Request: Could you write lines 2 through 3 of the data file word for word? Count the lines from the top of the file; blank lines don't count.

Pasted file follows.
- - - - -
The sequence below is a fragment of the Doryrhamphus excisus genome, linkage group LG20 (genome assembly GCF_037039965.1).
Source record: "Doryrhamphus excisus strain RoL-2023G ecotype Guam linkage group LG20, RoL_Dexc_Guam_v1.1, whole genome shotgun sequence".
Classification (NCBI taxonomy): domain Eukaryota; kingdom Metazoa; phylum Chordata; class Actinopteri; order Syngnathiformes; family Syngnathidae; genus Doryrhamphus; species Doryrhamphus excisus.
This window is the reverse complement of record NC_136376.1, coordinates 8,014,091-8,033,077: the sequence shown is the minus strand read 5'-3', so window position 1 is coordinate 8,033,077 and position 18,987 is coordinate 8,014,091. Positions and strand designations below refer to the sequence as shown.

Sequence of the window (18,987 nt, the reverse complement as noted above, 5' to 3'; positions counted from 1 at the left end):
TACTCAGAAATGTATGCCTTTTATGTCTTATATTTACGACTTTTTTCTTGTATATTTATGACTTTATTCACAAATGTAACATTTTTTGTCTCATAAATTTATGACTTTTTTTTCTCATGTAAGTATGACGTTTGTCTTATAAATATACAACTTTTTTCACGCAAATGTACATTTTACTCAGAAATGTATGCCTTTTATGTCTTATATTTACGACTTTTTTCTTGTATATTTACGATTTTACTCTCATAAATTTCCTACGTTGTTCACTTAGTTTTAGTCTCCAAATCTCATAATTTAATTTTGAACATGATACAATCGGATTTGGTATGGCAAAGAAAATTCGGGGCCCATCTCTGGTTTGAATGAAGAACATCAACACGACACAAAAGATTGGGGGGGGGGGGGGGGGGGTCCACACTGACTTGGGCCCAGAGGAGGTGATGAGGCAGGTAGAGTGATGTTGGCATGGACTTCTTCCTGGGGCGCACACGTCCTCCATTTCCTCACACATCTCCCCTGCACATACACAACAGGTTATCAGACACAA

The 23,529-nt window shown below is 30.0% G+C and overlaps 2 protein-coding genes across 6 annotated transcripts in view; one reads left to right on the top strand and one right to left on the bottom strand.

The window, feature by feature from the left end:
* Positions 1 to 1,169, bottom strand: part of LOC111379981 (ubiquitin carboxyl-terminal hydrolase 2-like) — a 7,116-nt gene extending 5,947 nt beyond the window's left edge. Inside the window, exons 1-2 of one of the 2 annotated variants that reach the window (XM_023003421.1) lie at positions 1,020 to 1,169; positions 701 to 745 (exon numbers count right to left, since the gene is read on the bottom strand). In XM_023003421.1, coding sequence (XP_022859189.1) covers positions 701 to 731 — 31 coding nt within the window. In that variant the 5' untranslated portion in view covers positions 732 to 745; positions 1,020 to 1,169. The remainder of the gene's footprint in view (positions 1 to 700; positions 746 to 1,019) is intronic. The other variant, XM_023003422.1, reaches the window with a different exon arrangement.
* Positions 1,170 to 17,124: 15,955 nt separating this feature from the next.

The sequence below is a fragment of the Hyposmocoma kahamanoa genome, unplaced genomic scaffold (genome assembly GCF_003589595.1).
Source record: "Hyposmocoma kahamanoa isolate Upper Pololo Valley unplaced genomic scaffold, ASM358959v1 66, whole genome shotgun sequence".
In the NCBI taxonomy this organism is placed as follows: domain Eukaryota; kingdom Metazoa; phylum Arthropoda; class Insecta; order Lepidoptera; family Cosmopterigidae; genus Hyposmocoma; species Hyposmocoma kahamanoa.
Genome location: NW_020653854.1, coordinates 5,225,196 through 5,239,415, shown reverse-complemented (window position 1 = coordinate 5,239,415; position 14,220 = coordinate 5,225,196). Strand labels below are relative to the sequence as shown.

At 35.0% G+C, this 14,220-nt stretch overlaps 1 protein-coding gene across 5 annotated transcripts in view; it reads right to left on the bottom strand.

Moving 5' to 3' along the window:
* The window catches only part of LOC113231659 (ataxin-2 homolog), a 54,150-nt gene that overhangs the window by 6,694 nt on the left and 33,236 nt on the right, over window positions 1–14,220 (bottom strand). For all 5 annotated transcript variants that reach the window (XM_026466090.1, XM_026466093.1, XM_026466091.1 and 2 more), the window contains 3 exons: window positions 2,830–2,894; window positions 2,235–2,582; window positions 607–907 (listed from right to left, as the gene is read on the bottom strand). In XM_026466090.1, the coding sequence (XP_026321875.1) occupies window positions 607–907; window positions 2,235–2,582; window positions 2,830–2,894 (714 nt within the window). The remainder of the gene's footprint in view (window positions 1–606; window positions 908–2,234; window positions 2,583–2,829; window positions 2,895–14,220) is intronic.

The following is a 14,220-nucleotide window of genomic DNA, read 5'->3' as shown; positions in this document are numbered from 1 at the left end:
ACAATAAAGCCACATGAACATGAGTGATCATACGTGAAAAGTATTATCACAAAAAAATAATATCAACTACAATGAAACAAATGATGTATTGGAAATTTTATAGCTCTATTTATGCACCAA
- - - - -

Source record: "Doryrhamphus excisus strain RoL-2023G ecotype Guam linkage group LG20, RoL_Dexc_Guam_v1.1, whole genome shotgun sequence".
Classification (NCBI taxonomy): domain Eukaryota; kingdom Metazoa; phylum Chordata; class Actinopteri; order Syngnathiformes; family Syngnathidae; genus Doryrhamphus; species Doryrhamphus excisus.